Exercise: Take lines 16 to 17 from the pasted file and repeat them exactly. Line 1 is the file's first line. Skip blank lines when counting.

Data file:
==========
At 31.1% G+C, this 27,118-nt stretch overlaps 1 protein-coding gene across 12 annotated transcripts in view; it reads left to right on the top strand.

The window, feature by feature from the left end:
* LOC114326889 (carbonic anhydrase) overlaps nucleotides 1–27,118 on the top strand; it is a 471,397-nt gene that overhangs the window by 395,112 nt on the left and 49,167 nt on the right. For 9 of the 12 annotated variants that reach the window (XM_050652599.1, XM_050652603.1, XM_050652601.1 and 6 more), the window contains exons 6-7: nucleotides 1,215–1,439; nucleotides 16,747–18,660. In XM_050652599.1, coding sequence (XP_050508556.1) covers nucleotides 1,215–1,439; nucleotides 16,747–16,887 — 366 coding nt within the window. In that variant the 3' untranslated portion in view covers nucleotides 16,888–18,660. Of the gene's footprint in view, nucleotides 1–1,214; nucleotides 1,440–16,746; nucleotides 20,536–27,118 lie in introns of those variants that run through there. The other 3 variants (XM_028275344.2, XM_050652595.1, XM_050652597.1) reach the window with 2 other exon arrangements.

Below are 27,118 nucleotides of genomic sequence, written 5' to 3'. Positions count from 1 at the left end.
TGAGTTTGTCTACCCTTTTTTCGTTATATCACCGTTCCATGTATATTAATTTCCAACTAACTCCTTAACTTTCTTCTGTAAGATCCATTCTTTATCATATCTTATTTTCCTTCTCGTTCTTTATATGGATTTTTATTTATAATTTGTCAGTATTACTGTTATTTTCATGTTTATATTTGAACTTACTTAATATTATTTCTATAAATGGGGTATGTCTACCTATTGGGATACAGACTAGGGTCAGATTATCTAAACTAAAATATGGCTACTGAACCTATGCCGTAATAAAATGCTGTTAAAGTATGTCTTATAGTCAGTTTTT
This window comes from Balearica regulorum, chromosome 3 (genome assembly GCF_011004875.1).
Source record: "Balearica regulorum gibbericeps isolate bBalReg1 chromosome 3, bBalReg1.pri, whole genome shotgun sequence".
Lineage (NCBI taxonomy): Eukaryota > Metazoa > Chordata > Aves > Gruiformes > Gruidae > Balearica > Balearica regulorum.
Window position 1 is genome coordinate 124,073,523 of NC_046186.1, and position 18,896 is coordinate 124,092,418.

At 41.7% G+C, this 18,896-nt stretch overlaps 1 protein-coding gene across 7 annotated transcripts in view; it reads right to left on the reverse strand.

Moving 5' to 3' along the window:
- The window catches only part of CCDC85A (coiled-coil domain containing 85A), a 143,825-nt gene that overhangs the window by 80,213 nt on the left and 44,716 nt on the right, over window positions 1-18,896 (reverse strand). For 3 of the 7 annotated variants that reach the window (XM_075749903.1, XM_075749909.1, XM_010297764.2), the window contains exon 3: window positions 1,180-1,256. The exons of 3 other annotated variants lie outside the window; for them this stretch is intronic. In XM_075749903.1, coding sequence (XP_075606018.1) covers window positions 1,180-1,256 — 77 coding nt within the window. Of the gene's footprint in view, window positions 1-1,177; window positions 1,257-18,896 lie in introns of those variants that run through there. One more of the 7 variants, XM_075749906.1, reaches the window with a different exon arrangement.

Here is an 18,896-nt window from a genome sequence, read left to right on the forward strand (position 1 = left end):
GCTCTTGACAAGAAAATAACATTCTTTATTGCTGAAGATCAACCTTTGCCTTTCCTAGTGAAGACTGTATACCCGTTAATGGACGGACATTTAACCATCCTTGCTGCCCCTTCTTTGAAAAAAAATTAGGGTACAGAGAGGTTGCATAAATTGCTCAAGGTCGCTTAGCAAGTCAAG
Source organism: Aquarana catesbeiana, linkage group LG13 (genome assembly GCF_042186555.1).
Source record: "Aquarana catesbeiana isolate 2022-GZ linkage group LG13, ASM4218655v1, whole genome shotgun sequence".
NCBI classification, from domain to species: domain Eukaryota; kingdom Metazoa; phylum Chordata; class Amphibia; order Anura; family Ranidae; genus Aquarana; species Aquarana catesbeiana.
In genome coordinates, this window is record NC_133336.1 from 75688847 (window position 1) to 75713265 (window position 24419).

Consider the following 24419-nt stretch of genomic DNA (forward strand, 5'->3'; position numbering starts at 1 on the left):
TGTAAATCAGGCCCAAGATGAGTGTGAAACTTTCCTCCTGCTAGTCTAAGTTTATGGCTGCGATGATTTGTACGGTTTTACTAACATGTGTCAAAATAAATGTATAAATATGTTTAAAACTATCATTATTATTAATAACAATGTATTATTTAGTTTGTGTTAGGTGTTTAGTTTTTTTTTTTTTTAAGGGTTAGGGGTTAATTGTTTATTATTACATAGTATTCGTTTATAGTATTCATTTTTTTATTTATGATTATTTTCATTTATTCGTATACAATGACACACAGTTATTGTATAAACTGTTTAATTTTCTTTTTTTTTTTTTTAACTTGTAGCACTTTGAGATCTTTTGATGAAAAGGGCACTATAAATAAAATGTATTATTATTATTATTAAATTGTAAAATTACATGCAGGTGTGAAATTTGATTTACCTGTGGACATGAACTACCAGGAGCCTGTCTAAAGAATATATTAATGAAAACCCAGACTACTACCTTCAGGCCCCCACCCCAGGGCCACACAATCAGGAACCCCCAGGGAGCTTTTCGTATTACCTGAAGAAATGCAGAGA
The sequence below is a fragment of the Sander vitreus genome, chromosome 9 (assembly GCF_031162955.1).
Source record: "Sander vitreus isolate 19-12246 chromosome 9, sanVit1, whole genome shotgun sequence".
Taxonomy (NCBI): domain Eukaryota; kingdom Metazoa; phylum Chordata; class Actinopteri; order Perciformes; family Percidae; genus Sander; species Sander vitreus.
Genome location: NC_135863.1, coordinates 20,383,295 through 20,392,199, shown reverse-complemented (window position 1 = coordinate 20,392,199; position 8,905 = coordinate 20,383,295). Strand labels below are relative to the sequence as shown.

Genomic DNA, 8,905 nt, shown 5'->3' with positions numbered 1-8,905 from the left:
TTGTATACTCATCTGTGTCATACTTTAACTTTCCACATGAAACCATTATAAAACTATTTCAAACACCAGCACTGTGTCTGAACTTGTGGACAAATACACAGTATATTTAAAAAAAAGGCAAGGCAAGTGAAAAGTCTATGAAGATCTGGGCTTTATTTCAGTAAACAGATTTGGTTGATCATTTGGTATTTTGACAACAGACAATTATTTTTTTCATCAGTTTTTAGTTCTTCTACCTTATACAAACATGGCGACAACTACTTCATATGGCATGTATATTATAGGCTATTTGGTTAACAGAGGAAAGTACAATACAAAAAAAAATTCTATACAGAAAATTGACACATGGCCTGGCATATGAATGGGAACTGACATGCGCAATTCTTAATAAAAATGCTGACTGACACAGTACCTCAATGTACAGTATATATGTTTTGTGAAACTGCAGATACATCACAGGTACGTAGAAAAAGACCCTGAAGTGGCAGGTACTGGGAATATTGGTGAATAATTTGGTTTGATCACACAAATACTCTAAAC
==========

Source record: "Aquarana catesbeiana isolate 2022-GZ linkage group LG13, ASM4218655v1, whole genome shotgun sequence".
NCBI classification, from domain to species: domain Eukaryota; kingdom Metazoa; phylum Chordata; class Amphibia; order Anura; family Ranidae; genus Aquarana; species Aquarana catesbeiana.